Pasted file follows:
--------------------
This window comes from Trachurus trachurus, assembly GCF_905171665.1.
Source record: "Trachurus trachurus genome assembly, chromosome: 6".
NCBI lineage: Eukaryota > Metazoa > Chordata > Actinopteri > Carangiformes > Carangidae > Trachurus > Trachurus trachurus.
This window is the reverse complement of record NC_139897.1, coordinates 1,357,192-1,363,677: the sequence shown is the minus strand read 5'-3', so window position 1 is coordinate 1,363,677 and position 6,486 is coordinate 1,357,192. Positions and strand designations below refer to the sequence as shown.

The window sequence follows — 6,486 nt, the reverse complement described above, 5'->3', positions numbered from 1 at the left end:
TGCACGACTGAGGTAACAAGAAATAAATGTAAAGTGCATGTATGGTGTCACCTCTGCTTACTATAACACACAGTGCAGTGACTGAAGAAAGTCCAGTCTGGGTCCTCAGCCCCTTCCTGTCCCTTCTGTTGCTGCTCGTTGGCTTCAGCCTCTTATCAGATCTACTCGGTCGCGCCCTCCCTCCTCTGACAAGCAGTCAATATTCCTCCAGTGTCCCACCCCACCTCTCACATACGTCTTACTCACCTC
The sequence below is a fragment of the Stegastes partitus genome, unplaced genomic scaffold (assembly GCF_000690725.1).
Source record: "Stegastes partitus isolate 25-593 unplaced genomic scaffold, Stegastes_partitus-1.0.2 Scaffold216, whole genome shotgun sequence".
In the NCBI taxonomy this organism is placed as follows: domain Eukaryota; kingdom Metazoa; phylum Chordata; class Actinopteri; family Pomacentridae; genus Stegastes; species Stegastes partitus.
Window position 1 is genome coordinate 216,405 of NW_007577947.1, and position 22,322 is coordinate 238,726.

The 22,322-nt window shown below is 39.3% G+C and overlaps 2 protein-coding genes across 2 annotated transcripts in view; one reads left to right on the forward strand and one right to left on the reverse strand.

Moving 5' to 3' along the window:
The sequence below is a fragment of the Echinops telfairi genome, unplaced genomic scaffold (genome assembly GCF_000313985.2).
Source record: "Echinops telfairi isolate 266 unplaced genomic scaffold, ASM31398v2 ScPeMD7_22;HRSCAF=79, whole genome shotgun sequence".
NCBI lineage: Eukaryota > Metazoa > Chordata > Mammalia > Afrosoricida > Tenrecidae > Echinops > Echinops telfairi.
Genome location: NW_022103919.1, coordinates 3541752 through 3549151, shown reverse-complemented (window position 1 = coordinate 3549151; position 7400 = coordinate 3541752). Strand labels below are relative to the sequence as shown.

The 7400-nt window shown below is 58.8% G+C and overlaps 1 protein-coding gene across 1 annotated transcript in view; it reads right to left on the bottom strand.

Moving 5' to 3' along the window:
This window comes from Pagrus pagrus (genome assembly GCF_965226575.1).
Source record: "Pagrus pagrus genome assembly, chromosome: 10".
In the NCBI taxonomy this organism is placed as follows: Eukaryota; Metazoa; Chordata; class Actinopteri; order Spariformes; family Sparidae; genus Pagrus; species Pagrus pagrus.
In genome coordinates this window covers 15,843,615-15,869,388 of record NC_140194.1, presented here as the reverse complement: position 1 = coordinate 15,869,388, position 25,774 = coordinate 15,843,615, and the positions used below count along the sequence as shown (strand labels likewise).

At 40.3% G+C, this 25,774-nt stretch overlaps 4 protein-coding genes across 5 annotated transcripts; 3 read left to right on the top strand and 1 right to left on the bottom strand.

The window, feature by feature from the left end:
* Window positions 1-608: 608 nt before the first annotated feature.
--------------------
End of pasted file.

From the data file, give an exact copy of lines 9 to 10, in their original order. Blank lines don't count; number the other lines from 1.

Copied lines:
In the NCBI taxonomy this organism is placed as follows: domain Eukaryota; kingdom Metazoa; phylum Chordata; class Actinopteri; family Pomacentridae; genus Stegastes; species Stegastes partitus.
Window position 1 is genome coordinate 216,405 of NW_007577947.1, and position 22,322 is coordinate 238,726.